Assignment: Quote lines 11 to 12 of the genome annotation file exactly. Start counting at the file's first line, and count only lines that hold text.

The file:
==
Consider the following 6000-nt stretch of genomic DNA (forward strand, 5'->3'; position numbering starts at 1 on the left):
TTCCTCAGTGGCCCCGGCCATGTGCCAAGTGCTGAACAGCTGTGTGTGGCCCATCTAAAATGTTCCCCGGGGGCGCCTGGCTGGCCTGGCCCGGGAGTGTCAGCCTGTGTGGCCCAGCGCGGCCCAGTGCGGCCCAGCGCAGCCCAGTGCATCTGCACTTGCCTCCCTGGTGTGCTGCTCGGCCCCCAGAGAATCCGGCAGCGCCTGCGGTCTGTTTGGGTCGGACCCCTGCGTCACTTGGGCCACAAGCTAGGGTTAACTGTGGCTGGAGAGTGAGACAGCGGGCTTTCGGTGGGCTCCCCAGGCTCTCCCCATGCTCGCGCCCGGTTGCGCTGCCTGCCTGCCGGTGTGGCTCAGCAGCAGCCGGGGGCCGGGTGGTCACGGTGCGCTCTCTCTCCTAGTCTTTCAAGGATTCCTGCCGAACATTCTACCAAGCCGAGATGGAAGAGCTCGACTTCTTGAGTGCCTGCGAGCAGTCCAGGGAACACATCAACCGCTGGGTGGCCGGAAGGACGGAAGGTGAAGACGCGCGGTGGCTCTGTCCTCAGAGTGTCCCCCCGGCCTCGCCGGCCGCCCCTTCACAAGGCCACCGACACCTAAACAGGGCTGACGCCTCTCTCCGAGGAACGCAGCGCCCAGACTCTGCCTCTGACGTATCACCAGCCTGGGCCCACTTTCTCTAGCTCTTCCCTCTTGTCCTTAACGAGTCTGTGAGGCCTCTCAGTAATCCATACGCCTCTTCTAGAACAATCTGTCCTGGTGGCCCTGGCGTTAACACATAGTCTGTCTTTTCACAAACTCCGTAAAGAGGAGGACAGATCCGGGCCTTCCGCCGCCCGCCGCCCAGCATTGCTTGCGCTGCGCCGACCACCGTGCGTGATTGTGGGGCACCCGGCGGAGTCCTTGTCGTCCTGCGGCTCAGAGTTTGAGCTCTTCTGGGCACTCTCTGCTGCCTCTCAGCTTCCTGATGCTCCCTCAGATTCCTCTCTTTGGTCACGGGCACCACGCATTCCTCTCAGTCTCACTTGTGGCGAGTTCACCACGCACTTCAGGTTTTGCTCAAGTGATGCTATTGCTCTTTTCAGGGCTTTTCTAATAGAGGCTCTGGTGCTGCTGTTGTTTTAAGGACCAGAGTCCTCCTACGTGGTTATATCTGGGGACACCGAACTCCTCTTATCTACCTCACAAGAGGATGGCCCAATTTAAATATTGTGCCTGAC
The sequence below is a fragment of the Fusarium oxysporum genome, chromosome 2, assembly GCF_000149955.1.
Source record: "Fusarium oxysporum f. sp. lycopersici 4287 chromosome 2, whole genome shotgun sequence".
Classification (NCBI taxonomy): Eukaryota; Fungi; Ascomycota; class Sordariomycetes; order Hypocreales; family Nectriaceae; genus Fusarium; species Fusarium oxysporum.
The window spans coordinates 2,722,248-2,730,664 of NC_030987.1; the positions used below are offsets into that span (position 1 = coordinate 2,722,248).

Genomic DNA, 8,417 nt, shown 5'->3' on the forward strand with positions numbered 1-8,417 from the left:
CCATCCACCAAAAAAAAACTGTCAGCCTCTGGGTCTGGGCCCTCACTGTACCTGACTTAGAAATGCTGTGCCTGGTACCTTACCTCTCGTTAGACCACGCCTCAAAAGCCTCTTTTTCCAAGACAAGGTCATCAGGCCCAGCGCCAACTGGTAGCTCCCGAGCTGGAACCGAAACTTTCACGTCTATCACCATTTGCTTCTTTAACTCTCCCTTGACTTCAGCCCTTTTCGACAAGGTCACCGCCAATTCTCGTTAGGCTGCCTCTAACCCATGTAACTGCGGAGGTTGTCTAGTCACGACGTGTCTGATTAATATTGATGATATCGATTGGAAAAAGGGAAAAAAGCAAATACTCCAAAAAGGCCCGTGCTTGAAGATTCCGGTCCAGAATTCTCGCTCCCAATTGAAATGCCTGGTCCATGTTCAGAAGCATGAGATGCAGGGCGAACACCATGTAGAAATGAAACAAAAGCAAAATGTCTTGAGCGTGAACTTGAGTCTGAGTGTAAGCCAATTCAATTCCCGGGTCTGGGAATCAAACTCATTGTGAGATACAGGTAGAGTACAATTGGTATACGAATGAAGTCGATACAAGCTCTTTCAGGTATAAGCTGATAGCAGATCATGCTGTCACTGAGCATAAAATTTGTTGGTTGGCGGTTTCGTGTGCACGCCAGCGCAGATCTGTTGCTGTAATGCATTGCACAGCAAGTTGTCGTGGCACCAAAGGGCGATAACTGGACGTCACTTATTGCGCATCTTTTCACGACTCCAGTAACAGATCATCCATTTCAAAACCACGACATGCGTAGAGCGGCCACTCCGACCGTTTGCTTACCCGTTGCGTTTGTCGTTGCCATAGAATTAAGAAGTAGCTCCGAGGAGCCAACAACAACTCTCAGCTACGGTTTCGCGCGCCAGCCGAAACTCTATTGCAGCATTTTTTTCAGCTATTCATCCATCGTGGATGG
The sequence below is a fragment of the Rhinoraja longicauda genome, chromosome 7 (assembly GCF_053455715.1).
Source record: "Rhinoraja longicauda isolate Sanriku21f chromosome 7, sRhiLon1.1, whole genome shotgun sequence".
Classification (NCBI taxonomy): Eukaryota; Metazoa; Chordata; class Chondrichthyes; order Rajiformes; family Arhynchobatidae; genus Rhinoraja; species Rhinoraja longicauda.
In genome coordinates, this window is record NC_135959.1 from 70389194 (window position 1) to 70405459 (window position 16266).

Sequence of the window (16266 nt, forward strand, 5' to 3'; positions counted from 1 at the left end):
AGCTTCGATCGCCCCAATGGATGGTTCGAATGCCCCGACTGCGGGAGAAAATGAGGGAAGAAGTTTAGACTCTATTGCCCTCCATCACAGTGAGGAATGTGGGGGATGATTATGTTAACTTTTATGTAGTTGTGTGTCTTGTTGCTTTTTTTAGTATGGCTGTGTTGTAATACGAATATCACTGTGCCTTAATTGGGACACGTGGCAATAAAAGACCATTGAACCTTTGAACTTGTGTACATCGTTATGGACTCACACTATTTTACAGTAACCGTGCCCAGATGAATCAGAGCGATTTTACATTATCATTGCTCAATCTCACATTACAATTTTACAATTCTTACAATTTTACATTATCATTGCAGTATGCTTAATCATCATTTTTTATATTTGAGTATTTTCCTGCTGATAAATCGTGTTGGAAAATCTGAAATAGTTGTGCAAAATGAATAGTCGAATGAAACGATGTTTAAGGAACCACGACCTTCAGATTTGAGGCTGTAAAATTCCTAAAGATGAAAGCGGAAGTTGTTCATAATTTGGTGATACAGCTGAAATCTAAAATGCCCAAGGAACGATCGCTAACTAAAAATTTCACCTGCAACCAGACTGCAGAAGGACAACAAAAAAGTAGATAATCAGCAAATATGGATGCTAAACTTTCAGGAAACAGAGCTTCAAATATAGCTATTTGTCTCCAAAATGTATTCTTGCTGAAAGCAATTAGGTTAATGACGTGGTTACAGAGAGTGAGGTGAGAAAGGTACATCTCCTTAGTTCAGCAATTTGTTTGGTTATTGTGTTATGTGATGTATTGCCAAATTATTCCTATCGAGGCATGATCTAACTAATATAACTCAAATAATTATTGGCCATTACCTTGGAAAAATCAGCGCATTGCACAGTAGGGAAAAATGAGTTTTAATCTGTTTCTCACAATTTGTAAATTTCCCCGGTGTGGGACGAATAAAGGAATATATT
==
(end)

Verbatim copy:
Classification (NCBI taxonomy): Eukaryota; Metazoa; Chordata; class Chondrichthyes; order Rajiformes; family Arhynchobatidae; genus Rhinoraja; species Rhinoraja longicauda.
In genome coordinates, this window is record NC_135959.1 from 70389194 (window position 1) to 70405459 (window position 16266).